Back in November Microsoft confirmed that moving forward Skype and Messenger were to become one. The shift already started with Skype 6.0 allowing users to log in using Microsoft account credentials, but on March 15 the longstanding instant messaging service will be officially retired.
The compnay this week began emailing its more than 100 million Messenger users, letting them know of the deadline and encouraging them use Skype instead. "Update to Skype and sign in using a Microsoft Account (same as your Messenger ID) and all your Messenger contacts will be at your fingertips," Microsoft said in its message to users. "You'll be able to instant message and video chat with them just like before, and also discover new ways of staying in touch with Skype on your mobile and tablet."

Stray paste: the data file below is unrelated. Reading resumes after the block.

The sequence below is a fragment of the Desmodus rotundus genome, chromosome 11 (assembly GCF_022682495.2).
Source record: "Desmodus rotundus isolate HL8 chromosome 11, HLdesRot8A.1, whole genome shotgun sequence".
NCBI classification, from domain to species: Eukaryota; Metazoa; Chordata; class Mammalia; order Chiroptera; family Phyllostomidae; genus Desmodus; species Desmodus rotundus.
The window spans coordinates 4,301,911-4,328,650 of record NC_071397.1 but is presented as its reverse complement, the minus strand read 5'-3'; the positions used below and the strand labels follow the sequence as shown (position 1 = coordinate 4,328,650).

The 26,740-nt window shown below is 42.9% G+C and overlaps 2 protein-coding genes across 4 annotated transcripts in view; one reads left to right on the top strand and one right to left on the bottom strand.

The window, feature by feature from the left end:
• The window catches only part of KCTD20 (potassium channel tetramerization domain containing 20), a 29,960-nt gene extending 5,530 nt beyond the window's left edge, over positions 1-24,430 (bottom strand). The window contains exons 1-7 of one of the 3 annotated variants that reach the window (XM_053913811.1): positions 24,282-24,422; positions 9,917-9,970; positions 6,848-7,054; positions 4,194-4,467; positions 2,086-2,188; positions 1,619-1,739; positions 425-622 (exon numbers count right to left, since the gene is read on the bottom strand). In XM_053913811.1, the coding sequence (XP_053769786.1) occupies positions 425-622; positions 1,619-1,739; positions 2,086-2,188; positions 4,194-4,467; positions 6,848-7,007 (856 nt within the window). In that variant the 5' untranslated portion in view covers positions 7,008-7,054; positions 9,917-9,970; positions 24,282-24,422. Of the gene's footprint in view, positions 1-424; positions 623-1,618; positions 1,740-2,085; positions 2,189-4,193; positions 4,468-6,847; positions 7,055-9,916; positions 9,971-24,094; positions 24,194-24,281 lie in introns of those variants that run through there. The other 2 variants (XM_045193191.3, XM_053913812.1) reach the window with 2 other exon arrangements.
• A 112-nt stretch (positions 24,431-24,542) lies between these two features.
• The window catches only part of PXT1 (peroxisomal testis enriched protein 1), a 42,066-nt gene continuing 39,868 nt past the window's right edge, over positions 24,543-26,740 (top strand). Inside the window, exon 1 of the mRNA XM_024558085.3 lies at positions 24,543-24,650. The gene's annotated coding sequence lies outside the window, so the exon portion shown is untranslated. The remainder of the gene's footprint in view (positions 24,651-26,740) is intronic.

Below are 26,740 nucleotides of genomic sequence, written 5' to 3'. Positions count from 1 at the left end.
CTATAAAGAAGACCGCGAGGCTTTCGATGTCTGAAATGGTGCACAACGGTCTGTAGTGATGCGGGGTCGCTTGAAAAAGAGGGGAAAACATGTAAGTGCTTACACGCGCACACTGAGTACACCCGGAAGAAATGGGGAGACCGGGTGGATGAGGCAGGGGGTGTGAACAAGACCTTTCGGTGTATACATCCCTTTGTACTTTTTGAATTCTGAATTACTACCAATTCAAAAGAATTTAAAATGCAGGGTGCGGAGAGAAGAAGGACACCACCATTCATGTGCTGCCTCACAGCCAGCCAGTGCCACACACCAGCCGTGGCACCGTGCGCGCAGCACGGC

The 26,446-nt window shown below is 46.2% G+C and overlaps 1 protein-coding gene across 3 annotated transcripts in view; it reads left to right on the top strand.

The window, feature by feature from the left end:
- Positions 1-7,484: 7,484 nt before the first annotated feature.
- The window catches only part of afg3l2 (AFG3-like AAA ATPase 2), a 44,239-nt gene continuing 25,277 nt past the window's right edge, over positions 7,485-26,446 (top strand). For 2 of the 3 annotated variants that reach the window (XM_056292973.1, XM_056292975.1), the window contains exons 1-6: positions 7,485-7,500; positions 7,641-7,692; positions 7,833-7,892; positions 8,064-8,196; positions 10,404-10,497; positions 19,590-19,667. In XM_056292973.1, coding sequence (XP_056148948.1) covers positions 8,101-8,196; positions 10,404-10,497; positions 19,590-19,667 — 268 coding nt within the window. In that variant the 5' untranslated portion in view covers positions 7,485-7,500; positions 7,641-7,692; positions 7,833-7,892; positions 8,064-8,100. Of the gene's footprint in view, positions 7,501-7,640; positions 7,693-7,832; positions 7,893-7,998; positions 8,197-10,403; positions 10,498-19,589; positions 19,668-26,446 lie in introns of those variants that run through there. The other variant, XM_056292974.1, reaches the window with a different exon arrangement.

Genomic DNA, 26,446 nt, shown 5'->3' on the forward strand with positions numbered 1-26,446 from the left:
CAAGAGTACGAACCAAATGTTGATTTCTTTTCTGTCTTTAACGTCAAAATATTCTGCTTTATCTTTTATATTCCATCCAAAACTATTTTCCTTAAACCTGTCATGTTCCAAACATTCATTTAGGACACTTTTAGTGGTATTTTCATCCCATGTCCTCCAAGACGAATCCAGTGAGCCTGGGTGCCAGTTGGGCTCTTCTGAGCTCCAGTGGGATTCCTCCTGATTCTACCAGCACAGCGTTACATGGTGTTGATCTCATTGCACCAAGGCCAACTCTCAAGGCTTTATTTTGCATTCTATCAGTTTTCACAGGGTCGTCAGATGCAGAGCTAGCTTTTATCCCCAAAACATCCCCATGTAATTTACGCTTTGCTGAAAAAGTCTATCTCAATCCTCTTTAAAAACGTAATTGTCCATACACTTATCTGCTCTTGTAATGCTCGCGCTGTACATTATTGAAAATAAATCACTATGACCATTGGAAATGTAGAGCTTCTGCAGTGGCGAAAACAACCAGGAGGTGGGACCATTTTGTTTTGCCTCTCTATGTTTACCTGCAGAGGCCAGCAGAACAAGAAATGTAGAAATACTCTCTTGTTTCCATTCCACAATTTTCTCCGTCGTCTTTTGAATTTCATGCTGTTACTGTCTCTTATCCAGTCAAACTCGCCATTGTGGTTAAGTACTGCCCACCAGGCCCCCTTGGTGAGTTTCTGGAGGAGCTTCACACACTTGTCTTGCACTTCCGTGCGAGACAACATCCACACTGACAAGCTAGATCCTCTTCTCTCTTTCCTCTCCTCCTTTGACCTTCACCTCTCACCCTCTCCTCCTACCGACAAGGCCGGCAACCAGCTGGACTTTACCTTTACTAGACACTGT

The Messenger service will stop working in all markets except mainland China, as Skype is operated there by a local provider called TOM, The Next Web notes. Those trying to sign in from their desktops after March 15 will see a banner notification asking them to upgrade, which when clicked upon will take them through the Skype installation process and will automatically uninstall Messenger from that machine.
Microsoft acquired Skype back in May 2011 for $8.5 billion. Back then the company wasn't forthcoming about the future of Messenger, but said it planed to integrate Skype across numerous consumer products such as the Xbox 360 and Windows Phone devices. Given the latter's large user base, strong brand in the consumer space, and its presence across mobile platforms, this outcome was just a matter of time.